A Day Out In Winchcombe
By Mark Buckley
I got my recent film photography scans back from UK Film Lab, I’ve been using them for a while now and they’ve been with me on my high and lows of my recent experimentation with different cameras and film stocks as I search to develop my current style of film photography. For these photographs I’ll still be using my trusty Nikon FM2 with a 50 1.8 and 85 1.4 which have all stood me in great stead all this time.
For this collection of shots there was a certain style of photography I had in mind, I really want light, neutral, low contrast images. This is the style I’ve developed in my wedding photography with my digital images and with the depth and latitude film photography offers I knew this medium would really suit my style. To achieve this style of images I aimed to really push my film by 2 or 3 stops to ensure the film stock was flooded with light and the contrast was really reduced. On the Kodak Portra I rated it at ASA330. I also metered for the shadows or darker areas where possible or just metered up a 3rd of stop if I wasn’t too sure. I wanted to make sure these images were really overexposed, too much if necessary, to get the desired look. I was conscious I didn’t want to go crazy and wipe out all the colour, but I went as far I as felt it was safe.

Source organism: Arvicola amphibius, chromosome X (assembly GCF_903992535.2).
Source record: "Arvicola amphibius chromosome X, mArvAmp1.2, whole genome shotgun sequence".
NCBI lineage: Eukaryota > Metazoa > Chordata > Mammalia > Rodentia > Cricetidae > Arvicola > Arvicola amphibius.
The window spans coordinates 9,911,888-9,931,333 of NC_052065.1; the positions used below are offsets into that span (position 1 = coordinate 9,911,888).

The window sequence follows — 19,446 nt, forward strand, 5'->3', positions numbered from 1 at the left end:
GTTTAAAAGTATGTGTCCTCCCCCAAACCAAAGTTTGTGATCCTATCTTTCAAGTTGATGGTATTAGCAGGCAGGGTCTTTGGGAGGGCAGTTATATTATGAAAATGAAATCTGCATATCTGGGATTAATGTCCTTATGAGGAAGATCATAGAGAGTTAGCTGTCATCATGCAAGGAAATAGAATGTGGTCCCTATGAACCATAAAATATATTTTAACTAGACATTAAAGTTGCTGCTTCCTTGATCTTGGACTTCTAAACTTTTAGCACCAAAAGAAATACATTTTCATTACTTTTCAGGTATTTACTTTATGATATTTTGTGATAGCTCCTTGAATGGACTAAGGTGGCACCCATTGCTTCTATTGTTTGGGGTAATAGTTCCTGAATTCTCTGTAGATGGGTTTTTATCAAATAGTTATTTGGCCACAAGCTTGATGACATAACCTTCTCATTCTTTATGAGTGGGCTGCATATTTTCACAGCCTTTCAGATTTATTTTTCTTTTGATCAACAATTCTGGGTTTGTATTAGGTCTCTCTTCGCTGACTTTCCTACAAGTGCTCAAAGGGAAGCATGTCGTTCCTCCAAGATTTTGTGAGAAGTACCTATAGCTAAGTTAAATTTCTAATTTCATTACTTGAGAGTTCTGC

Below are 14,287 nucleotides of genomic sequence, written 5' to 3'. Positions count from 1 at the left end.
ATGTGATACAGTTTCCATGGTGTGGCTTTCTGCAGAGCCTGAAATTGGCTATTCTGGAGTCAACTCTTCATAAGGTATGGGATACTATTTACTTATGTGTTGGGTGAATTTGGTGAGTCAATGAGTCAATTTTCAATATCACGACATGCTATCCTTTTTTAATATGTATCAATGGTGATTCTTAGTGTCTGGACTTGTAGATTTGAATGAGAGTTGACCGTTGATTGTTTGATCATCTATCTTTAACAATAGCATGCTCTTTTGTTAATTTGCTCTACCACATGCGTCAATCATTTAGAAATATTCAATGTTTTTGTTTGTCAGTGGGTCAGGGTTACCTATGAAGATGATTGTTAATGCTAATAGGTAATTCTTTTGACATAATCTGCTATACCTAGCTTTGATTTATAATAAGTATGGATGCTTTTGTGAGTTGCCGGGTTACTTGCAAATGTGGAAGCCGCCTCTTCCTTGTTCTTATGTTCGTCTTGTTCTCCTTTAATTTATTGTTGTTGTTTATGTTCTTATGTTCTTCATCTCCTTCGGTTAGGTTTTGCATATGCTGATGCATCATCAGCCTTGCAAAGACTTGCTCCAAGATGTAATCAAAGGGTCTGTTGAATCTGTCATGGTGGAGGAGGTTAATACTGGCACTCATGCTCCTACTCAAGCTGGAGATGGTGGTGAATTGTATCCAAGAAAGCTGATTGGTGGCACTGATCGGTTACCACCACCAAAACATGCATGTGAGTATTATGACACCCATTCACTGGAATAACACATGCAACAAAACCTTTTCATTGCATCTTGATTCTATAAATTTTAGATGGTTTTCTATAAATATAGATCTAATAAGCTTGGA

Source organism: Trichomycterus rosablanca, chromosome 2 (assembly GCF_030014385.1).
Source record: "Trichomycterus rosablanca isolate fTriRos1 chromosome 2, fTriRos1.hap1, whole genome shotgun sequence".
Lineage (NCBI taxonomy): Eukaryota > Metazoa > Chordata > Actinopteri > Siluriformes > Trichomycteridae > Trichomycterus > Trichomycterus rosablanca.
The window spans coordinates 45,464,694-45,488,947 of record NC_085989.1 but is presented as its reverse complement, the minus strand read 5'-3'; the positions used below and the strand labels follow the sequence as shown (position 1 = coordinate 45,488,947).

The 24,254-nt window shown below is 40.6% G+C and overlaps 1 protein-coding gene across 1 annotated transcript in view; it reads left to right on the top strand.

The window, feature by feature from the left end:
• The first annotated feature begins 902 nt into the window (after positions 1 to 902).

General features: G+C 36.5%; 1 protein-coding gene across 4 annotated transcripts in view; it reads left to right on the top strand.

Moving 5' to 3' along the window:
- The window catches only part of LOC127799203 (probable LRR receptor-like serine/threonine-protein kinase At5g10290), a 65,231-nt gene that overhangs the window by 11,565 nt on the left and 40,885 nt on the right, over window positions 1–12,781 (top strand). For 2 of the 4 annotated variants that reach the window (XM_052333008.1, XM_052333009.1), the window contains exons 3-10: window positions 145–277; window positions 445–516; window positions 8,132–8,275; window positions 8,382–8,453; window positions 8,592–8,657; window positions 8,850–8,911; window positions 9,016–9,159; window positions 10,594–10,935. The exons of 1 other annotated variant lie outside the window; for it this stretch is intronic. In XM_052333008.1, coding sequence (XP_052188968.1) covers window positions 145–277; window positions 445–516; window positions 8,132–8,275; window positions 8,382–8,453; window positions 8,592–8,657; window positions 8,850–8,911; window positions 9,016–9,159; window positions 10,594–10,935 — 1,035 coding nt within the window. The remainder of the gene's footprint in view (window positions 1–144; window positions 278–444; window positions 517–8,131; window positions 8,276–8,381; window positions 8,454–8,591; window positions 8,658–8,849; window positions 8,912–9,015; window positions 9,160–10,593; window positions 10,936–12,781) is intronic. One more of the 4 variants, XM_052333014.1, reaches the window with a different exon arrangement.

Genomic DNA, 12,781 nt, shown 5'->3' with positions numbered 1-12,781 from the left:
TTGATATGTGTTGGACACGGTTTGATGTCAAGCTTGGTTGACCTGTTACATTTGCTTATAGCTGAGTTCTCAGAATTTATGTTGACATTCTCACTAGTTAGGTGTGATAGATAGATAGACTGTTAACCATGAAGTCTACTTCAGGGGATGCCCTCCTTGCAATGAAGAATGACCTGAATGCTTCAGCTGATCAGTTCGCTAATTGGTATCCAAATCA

I shot with my favourite two film stocks Fuji 400H (which I will do another post about) and Kodak Portra 400 which is below, I’ve always loved Portra 400, especially it’s fine grain and diverse latitude, which can rescue an image if it hasn’t been properly exposed. But I really want a certain look and to achieve that look I’m really going to push this film more than I have done before.
When I sent the images to UK Film Lab, I didn’t leave too much instruction, I trust their eye for colour and contrast. I just noted that I wanted them low contrast, neutral and coloured for the skin tones. That’s what they delivered, I only very slightly adjusted my curves in Adobe Lightroom to get the images exactly as I wanted. As usual Charlie and Lily were my muses for this little excursion and again they made it as difficult as possible to photograph them!